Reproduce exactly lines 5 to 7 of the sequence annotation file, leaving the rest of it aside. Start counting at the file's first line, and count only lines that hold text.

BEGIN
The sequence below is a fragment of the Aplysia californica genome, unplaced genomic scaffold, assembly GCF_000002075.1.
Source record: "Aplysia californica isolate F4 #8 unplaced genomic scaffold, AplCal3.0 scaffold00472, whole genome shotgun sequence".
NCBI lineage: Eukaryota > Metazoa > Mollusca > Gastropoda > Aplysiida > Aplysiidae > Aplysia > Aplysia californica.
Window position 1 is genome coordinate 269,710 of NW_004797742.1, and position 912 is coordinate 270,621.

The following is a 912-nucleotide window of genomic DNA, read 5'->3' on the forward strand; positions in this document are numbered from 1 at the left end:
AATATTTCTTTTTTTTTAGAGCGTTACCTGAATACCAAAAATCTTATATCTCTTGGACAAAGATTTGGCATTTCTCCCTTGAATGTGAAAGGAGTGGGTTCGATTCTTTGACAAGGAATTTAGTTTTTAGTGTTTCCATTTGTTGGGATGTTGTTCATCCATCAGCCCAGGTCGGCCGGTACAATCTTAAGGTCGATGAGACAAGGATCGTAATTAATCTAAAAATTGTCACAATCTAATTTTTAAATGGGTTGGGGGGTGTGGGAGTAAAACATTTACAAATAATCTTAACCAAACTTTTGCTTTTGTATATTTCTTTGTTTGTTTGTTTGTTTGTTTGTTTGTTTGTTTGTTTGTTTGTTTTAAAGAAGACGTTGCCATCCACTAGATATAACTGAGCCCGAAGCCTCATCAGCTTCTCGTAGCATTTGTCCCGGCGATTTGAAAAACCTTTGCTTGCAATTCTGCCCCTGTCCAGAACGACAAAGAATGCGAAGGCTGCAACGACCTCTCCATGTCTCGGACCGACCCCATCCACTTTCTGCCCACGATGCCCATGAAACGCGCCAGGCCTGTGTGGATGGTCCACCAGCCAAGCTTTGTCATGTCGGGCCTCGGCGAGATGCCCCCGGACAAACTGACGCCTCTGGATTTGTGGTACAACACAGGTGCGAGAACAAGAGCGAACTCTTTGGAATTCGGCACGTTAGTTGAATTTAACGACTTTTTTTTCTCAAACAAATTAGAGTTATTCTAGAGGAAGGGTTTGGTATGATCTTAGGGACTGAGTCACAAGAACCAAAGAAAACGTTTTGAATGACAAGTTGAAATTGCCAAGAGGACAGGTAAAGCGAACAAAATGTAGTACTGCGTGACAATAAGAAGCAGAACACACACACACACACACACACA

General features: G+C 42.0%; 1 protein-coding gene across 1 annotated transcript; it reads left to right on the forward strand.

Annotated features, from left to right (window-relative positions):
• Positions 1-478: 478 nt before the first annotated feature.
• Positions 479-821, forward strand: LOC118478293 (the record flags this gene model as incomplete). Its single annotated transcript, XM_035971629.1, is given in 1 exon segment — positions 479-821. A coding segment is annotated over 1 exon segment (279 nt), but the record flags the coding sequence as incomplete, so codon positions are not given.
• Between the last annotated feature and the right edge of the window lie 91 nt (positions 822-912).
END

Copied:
The following is a 912-nucleotide window of genomic DNA, read 5'->3' on the forward strand; positions in this document are numbered from 1 at the left end:
AATATTTCTTTTTTTTTAGAGCGTTACCTGAATACCAAAAATCTTATATCTCTTGGACAAAGATTTGGCATTTCTCCCTTGAATGTGAAAGGAGTGGGTTCGATTCTTTGACAAGGAATTTAGTTTTTAGTGTTTCCATTTGTTGGGATGTTGTTCATCCATCAGCCCAGGTCGGCCGGTACAATCTTAAGGTCGATGAGACAAGGATCGTAATTAATCTAAAAATTGTCACAATCTAATTTTTAAATGGGTTGGGGGGTGTGGGAGTAAAACATTTACAAATAATCTTAACCAAACTTTTGCTTTTGTATATTTCTTTGTTTGTTTGTTTGTTTGTTTGTTTGTTTGTTTGTTTGTTTGTTTTAAAGAAGACGTTGCCATCCACTAGATATAACTGAGCCCGAAGCCTCATCAGCTTCTCGTAGCATTTGTCCCGGCGATTTGAAAAACCTTTGCTTGCAATTCTGCCCCTGTCCAGAACGACAAAGAATGCGAAGGCTGCAACGACCTCTCCATGTCTCGGACCGACCCCATCCACTTTCTGCCCACGATGCCCATGAAACGCGCCAGGCCTGTGTGGATGGTCCACCAGCCAAGCTTTGTCATGTCGGGCCTCGGCGAGATGCCCCCGGACAAACTGACGCCTCTGGATTTGTGGTACAACACAGGTGCGAGAACAAGAGCGAACTCTTTGGAATTCGGCACGTTAGTTGAATTTAACGACTTTTTTTTCTCAAACAAATTAGAGTTATTCTAGAGGAAGGGTTTGGTATGATCTTAGGGACTGAGTCACAAGAACCAAAGAAAACGTTTTGAATGACAAGTTGAAATTGCCAAGAGGACAGGTAAAGCGAACAAAATGTAGTACTGCGTGACAATAAGAAGCAGAACACACACACACACACACACACA

General features: G+C 42.0%; 1 protein-coding gene across 1 annotated transcript; it reads left to right on the forward strand.